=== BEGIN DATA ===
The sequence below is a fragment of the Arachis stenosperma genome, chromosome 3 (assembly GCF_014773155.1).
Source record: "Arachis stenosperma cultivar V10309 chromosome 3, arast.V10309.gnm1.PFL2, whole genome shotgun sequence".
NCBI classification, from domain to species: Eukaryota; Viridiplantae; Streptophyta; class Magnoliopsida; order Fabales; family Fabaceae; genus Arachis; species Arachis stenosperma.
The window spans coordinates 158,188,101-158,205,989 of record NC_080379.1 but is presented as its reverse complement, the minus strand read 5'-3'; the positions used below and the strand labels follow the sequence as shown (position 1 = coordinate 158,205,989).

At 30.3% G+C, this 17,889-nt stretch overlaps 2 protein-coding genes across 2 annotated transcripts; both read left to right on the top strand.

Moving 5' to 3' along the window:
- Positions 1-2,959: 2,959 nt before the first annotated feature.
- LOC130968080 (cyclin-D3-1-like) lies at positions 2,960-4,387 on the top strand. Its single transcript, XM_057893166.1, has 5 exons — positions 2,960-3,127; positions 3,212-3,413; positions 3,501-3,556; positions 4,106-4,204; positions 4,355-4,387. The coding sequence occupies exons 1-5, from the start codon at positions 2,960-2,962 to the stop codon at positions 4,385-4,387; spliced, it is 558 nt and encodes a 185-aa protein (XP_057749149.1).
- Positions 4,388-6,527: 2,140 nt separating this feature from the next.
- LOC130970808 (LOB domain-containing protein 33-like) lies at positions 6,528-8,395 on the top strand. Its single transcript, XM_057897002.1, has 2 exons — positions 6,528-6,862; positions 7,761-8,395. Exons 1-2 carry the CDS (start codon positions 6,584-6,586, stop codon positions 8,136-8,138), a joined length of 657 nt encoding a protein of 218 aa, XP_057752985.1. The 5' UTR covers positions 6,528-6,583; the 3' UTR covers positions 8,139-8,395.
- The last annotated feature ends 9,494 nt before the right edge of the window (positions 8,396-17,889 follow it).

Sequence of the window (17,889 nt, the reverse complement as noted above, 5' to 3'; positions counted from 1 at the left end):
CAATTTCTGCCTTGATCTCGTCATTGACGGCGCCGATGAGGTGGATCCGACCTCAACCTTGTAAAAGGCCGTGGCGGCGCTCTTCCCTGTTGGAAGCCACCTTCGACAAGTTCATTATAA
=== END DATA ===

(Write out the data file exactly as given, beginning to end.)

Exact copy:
The sequence below is a fragment of the Arachis stenosperma genome, chromosome 3 (assembly GCF_014773155.1).
Source record: "Arachis stenosperma cultivar V10309 chromosome 3, arast.V10309.gnm1.PFL2, whole genome shotgun sequence".
NCBI classification, from domain to species: Eukaryota; Viridiplantae; Streptophyta; class Magnoliopsida; order Fabales; family Fabaceae; genus Arachis; species Arachis stenosperma.
The window spans coordinates 158,188,101-158,205,989 of record NC_080379.1 but is presented as its reverse complement, the minus strand read 5'-3'; the positions used below and the strand labels follow the sequence as shown (position 1 = coordinate 158,205,989).

At 30.3% G+C, this 17,889-nt stretch overlaps 2 protein-coding genes across 2 annotated transcripts; both read left to right on the top strand.

Moving 5' to 3' along the window:
- Positions 1-2,959: 2,959 nt before the first annotated feature.
- LOC130968080 (cyclin-D3-1-like) lies at positions 2,960-4,387 on the top strand. Its single transcript, XM_057893166.1, has 5 exons — positions 2,960-3,127; positions 3,212-3,413; positions 3,501-3,556; positions 4,106-4,204; positions 4,355-4,387. The coding sequence occupies exons 1-5, from the start codon at positions 2,960-2,962 to the stop codon at positions 4,385-4,387; spliced, it is 558 nt and encodes a 185-aa protein (XP_057749149.1).
- Positions 4,388-6,527: 2,140 nt separating this feature from the next.
- LOC130970808 (LOB domain-containing protein 33-like) lies at positions 6,528-8,395 on the top strand. Its single transcript, XM_057897002.1, has 2 exons — positions 6,528-6,862; positions 7,761-8,395. Exons 1-2 carry the CDS (start codon positions 6,584-6,586, stop codon positions 8,136-8,138), a joined length of 657 nt encoding a protein of 218 aa, XP_057752985.1. The 5' UTR covers positions 6,528-6,583; the 3' UTR covers positions 8,139-8,395.
- The last annotated feature ends 9,494 nt before the right edge of the window (positions 8,396-17,889 follow it).

Sequence of the window (17,889 nt, the reverse complement as noted above, 5' to 3'; positions counted from 1 at the left end):
CAATTTCTGCCTTGATCTCGTCATTGACGGCGCCGATGAGGTGGATCCGACCTCAACCTTGTAAAAGGCCGTGGCGGCGCTCTTCCCTGTTGGAAGCCACCTTCGACAAGTTCATTATAA